Here's a roundtable that gives an interesting high-level overview of a couple of points:
First, Joseph Bogen, a neurologist, gives us possible levels at which the brain could produce consciousness: sub-cellular, cellular, circuit, systems, the whole brain, or brain interacting with larger systems (other brains).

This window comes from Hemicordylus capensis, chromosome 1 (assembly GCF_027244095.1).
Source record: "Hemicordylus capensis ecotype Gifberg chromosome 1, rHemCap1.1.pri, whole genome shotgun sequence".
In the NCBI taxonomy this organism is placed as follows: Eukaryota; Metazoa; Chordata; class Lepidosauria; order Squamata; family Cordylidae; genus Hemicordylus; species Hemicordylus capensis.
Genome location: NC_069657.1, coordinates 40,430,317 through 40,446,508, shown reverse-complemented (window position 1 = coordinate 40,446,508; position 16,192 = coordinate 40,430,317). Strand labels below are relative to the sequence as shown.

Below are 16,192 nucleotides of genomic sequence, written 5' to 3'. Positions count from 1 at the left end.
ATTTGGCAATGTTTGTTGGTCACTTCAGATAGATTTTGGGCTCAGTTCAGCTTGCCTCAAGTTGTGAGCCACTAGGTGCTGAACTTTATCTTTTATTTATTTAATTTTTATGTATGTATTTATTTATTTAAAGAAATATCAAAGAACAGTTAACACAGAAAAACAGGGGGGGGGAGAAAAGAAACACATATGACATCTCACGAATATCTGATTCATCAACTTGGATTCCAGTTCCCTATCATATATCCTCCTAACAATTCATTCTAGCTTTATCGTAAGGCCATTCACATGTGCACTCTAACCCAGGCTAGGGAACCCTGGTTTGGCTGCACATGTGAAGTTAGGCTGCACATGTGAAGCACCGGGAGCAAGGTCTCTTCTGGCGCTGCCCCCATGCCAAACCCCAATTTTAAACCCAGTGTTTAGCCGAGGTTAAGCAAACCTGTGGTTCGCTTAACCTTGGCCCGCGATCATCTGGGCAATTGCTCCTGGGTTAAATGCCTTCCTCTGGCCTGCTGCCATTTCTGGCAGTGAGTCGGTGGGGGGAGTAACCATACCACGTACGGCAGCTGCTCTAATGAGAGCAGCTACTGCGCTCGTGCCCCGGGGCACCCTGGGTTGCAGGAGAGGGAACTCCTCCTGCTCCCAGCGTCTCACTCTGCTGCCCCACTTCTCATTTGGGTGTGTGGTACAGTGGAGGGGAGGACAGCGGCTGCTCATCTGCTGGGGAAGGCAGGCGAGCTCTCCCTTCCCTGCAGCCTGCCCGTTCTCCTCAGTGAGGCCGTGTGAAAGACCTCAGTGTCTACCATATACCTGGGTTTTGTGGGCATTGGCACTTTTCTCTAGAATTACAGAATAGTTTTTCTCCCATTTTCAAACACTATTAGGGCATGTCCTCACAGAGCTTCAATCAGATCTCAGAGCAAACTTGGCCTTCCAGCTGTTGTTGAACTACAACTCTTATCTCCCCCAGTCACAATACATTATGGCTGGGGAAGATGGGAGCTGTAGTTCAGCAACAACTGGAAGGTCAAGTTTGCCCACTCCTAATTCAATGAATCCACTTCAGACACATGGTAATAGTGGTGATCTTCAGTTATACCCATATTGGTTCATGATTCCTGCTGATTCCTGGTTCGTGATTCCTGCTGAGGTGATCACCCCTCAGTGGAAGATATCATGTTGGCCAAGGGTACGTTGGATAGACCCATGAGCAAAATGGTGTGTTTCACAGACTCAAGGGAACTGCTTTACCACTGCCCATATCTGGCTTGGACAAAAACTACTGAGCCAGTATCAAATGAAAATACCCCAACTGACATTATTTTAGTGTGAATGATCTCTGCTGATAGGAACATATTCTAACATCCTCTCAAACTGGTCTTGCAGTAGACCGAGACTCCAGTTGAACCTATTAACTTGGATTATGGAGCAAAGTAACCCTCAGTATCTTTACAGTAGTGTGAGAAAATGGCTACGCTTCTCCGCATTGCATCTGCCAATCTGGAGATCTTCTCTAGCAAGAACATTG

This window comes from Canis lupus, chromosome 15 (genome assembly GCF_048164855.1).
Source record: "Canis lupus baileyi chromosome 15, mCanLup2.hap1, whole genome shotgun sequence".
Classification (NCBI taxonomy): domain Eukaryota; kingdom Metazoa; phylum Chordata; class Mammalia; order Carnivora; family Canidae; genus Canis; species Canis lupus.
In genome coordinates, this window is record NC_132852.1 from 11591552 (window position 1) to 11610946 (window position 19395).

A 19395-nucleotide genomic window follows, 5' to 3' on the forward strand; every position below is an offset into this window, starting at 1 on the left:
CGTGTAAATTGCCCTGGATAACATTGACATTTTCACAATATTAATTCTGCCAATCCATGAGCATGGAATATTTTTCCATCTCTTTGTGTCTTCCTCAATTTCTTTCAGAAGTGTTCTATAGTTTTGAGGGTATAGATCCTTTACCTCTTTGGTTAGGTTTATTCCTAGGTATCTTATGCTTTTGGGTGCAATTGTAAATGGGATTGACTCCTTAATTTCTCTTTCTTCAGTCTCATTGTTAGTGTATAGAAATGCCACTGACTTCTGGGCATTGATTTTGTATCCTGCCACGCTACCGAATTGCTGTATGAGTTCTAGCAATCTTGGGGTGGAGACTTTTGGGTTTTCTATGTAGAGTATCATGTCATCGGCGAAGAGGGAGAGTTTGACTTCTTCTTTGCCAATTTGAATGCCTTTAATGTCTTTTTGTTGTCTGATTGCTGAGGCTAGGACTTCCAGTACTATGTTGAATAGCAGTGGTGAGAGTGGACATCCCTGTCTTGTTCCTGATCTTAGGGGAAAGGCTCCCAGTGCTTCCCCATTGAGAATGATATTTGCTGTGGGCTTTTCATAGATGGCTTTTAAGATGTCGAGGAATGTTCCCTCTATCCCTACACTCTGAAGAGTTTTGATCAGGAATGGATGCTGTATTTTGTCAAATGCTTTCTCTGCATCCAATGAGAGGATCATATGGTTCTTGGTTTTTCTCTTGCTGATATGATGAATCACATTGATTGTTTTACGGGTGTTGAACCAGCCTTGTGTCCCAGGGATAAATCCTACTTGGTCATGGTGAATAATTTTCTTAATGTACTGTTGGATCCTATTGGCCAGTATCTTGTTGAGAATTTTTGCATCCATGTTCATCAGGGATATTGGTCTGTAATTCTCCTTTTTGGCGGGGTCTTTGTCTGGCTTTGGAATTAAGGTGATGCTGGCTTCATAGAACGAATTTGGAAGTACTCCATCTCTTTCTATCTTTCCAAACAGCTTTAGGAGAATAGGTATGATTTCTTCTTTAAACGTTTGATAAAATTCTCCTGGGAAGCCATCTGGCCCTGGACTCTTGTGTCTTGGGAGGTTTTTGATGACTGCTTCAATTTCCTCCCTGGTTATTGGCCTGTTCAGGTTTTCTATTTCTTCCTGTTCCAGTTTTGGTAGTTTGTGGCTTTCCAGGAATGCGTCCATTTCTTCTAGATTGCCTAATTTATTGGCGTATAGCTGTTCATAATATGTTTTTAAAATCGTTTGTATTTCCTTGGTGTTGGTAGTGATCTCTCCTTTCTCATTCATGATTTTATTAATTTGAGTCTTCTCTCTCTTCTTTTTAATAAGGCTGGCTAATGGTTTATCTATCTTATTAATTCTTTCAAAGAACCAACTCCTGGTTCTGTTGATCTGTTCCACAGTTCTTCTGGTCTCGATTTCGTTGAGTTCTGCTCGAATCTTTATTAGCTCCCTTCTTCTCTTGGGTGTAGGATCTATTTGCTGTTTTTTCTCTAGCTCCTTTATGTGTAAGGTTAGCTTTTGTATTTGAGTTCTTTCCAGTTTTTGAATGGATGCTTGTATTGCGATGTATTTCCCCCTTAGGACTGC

Second, we get a quick face-off at the end with Stuart Hameroff mentioning something like Chalmers's view that "proto-consciousness" is a fundamental property of subatomic particles (like spin or mass), a view that Christof Koch dismisses as "a mystical statement that's totally untestable." It's quickly clear that this is again a face-off between philosophers (like Nagel, Chalmers, and McGinn) who want to deal with the "hard problem" of how to make the conceptual leap between the physical and the mental and the engineering problem of what's going on in the brain (whether analyzed purely at the biological level or also at the functional level) when consciousness occurs. Koch argues that these philosophical questions, still unanswered after many years of consideration, are simply not helpful in achieving the progress that's being made on the neurological side. Hameroff argues that you still need to answer the philosophical questions in order to understand consciousness and not just know the correlations between consciousness and brain activity.